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I have a job offer from my employer's competitor. I am not bound by any non-compete clauses. Colleagues often plan their departures to occur right after equity vesting dates and then pre-announce this with their managers a few weeks before. If I disclosed my intention today to join the competitor after the next equity vesting date, would my employer be able to terminate my contract immediately, denying me the vesting equity, without any other cause? Is this likely? The relevant space is tech companies in California.

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    Why would you do that?
    – RedSonja
    Jun 15 at 9:27
  • but when is the vesting date? is it once a year ??
    – Fattie
    Jun 15 at 11:29
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California is at will. They can fire you instantly. However they tend not to do that- it makes people in the company upset. Its more normal that you give 2 weeks notice, and then they decide to just pay you to sit those 2 weeks if you're leaving to a competitor. But they're not forced to do that, just like you're not forced to give 2 weeks notice. It's just etiquette.

If you're really worried about the vesting date, I wouldn't hand in my notice until the shares are vested. That's the safest path. Try to push the start date at the new company to 2 weeks after vesting date, or give less than 2 weeks notice and accept you'll piss people off at the old job.

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    A lot of employees in CA have employment contracts which overrule at-will. A lot of these contracts have mandated notice periods. Jun 15 at 3:43
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    @zvy68625 A counteroffer is possible, but I wouldn't try that unless you were willing to go through with it. Its a bad way to bluff. You're better off with that from a non-competitor. That way its not a walk off situation (if you were going to a non-competitor they don't generally walk you out, they let you work your notice. For example if you work for Facebook and go to Oracle, they wouldn't walk you out). Jun 15 at 5:28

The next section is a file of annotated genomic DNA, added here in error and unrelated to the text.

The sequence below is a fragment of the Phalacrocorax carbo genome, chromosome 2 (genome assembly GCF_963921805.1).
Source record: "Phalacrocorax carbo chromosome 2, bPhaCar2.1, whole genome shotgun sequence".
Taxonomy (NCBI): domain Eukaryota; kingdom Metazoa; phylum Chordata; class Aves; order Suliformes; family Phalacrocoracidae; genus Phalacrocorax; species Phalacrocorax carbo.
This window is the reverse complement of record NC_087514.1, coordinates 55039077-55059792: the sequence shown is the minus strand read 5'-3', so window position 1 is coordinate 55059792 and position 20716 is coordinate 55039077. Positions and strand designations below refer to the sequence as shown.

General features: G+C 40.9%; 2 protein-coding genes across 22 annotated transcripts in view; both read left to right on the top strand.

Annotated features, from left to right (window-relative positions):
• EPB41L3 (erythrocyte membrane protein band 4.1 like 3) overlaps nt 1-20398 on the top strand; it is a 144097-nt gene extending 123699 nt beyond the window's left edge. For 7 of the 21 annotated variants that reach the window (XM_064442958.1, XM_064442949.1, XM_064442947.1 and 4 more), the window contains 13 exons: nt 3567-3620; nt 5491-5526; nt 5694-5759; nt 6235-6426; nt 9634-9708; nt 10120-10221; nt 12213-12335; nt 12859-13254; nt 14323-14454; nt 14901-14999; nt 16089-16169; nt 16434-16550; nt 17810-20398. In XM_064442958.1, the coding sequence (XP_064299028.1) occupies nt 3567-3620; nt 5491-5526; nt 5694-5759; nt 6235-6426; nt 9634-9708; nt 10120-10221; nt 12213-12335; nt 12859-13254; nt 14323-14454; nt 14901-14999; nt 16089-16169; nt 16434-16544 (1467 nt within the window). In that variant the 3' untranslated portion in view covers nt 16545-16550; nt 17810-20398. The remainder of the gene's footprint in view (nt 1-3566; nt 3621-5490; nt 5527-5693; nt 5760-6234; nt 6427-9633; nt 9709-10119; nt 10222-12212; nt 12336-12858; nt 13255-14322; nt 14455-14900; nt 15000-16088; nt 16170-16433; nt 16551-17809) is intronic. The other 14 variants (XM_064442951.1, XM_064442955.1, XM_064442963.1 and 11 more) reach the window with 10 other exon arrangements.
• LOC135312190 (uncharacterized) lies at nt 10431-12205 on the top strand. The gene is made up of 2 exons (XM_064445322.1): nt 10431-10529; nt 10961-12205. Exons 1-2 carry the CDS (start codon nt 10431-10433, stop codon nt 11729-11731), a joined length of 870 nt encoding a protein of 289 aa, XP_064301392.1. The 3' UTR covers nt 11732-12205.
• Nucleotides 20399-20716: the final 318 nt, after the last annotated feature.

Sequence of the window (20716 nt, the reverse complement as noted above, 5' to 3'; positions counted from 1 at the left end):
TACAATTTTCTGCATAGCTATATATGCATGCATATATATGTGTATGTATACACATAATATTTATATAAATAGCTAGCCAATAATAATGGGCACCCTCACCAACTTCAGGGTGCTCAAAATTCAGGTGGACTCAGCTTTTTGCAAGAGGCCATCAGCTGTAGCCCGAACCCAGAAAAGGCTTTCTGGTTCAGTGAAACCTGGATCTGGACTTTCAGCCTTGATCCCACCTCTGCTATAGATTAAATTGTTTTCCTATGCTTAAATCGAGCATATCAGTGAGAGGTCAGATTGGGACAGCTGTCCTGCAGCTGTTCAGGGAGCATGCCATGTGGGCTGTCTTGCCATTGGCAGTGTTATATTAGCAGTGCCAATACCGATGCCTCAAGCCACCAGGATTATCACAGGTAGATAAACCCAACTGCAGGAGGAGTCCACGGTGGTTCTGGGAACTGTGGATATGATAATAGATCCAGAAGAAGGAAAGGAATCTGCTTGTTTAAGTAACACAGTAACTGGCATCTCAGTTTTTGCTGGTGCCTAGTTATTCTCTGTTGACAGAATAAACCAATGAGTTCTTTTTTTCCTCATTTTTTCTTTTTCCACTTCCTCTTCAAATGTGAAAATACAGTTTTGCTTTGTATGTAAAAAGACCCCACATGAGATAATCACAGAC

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    Only about 75% of employed Americans are at-will. If they refuse to show up, they can be sued for breach of contract. For instance, if you breach the notice period, they may be able to sue for damages caused by you suddenly deciding not to work. Jun 15 at 5:52
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    @GabeSechan: "if a clause like that was generally legal, it would be used in pretty much 100% of cases, if for no other reason for jerk bosses to screw people over" Notice periods can cut both ways and are more often in favor of the employee. Coming from a culture with significant worker protection compared to the US, the jerk bosses here predominantly argue for not wanting/needing notice periods, specifically pointing at the US system, because jerk bosses like the ability to fire someone with immediate effect, rather than allowing the employee time to find a new stable source of income.
    – Flater
    Jun 15 at 8:01
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    @GabeSechan: "I also doubt for a non-executive that any court would find a penny in damages beyond not paying them for the notice not worked." Are you saying that in your definition, a non-executive employee would not generate more value to the company than the company pays in wages to that employee? If so, then you don't understand the basic economics at play here. But otherwise, then you must agree that having an unscheduled absent employee can lose the company more revenue than it gains by not paying the employee's wage, which negates your "not a penny in damages" thought.
    – Flater
    Jun 15 at 8:06
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Generally speaking, it will not. except you have a reference case. Because generally speaking, if the company terminate your contract, they have to pay. Who would prefer to pay you when you decide to go??

If you really worry about it, then make sure your manager or HR don't know where you leave your current company. You could choose not mention where you go, or you could lie.

If you can not make sure your manager or HR know where you go before the last day you leave your current company, then wait for they know it. The less time they have, more stable your offer it is, and the less chance they would fire you.

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